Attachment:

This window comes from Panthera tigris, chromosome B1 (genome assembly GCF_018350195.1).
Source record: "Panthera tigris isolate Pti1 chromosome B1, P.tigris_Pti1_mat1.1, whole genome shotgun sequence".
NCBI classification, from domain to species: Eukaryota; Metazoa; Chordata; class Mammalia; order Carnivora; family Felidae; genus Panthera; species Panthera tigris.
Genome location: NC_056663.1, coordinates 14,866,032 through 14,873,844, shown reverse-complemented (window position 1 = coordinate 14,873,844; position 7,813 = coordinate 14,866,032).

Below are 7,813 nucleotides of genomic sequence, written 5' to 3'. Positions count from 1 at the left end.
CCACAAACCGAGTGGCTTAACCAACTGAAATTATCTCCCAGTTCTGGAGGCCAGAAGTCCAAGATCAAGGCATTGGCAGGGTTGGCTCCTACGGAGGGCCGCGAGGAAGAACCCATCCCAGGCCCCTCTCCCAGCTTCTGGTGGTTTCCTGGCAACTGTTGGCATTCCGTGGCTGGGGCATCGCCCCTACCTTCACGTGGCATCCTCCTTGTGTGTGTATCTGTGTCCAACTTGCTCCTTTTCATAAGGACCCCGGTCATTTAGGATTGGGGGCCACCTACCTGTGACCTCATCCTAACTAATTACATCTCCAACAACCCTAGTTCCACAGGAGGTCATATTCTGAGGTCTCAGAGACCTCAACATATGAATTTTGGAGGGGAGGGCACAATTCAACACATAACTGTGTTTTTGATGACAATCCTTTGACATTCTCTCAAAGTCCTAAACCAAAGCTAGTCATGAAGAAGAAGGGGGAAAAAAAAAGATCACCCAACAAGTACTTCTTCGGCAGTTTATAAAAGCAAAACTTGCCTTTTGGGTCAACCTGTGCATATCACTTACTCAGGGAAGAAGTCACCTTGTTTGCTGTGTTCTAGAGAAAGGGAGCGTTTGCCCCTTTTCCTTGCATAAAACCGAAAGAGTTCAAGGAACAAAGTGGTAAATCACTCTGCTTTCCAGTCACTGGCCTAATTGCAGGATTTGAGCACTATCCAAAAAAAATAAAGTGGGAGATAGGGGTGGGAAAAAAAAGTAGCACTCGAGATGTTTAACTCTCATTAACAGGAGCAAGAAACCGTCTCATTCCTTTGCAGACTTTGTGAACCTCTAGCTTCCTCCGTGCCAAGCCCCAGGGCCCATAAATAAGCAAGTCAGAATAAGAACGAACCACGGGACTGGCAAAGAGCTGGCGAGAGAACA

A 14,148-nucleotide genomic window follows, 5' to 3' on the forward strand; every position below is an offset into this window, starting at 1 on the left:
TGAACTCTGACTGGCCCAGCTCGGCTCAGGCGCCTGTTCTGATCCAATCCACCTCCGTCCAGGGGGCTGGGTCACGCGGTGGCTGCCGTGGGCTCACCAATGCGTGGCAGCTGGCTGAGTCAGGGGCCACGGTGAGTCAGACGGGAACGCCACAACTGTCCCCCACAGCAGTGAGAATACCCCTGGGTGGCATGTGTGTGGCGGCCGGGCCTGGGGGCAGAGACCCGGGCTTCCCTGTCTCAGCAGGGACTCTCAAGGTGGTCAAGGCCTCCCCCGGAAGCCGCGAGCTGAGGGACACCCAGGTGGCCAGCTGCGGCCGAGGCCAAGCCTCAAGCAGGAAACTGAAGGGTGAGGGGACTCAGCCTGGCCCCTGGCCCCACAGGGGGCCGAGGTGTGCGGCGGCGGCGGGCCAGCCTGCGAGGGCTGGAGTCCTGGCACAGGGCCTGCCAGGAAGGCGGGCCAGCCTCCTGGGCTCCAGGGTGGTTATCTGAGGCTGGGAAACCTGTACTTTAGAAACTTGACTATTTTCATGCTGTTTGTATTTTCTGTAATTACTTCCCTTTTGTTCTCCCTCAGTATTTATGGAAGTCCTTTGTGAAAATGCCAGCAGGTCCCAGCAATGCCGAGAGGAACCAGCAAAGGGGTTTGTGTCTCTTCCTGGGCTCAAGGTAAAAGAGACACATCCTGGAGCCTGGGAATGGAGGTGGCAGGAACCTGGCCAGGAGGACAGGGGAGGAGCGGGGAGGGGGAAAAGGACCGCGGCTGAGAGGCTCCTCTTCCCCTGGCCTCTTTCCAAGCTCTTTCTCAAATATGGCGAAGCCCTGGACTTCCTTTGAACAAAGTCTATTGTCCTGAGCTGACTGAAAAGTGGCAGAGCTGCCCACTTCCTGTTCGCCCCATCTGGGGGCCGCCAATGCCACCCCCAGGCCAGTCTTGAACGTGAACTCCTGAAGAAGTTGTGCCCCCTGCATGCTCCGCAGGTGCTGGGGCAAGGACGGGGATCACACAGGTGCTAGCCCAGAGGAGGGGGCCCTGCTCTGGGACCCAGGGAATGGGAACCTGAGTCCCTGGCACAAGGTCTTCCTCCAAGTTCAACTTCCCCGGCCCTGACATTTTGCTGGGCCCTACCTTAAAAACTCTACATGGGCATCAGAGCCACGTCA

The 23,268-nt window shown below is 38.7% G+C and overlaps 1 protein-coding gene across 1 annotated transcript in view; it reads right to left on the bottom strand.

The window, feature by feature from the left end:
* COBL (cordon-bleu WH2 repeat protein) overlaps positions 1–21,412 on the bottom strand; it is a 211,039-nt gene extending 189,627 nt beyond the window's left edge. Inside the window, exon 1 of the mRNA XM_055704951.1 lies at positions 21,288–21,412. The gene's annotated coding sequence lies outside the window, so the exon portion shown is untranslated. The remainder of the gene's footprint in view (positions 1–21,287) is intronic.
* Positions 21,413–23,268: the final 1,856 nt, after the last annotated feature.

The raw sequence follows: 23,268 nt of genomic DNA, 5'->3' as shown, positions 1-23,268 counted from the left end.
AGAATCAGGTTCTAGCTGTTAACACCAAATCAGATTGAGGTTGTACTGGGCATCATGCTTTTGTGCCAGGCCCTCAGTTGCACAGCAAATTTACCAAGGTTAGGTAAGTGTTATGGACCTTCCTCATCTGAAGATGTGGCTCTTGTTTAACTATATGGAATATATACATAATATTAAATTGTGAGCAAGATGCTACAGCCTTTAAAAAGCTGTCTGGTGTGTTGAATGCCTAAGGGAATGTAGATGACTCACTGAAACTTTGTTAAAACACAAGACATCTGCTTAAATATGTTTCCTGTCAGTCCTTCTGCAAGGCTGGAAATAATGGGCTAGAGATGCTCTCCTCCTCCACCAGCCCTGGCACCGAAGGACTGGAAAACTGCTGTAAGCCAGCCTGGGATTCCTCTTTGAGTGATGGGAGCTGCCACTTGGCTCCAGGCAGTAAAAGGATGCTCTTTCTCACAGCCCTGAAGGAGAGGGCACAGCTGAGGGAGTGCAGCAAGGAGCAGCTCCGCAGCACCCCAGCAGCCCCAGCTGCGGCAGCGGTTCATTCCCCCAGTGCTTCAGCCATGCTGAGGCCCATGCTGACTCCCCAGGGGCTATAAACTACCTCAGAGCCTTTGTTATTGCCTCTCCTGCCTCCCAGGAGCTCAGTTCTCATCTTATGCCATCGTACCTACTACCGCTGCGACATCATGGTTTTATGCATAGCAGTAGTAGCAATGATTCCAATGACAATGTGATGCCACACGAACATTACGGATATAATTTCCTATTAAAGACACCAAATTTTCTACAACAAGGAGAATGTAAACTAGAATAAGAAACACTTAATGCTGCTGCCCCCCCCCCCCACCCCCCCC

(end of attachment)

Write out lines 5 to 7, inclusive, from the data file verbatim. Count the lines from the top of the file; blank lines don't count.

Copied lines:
Below are 7,813 nucleotides of genomic sequence, written 5' to 3'. Positions count from 1 at the left end.
CCACAAACCGAGTGGCTTAACCAACTGAAATTATCTCCCAGTTCTGGAGGCCAGAAGTCCAAGATCAAGGCATTGGCAGGGTTGGCTCCTACGGAGGGCCGCGAGGAAGAACCCATCCCAGGCCCCTCTCCCAGCTTCTGGTGGTTTCCTGGCAACTGTTGGCATTCCGTGGCTGGGGCATCGCCCCTACCTTCACGTGGCATCCTCCTTGTGTGTGTATCTGTGTCCAACTTGCTCCTTTTCATAAGGACCCCGGTCATTTAGGATTGGGGGCCACCTACCTGTGACCTCATCCTAACTAATTACATCTCCAACAACCCTAGTTCCACAGGAGGTCATATTCTGAGGTCTCAGAGACCTCAACATATGAATTTTGGAGGGGAGGGCACAATTCAACACATAACTGTGTTTTTGATGACAATCCTTTGACATTCTCTCAAAGTCCTAAACCAAAGCTAGTCATGAAGAAGAAGGGGGAAAAAAAAAGATCACCCAACAAGTACTTCTTCGGCAGTTTATAAAAGCAAAACTTGCCTTTTGGGTCAACCTGTGCATATCACTTACTCAGGGAAGAAGTCACCTTGTTTGCTGTGTTCTAGAGAAAGGGAGCGTTTGCCCCTTTTCCTTGCATAAAACCGAAAGAGTTCAAGGAACAAAGTGGTAAATCACTCTGCTTTCCAGTCACTGGCCTAATTGCAGGATTTGAGCACTATCCAAAAAAAATAAAGTGGGAGATAGGGGTGGGAAAAAAAAGTAGCACTCGAGATGTTTAACTCTCATTAACAGGAGCAAGAAACCGTCTCATTCCTTTGCAGACTTTGTGAACCTCTAGCTTCCTCCGTGCCAAGCCCCAGGGCCCATAAATAAGCAAGTCAGAATAAGAACGAACCACGGGACTGGCAAAGAGCTGGCGAGAGAACA

A 14,148-nucleotide genomic window follows, 5' to 3' on the forward strand; every position below is an offset into this window, starting at 1 on the left: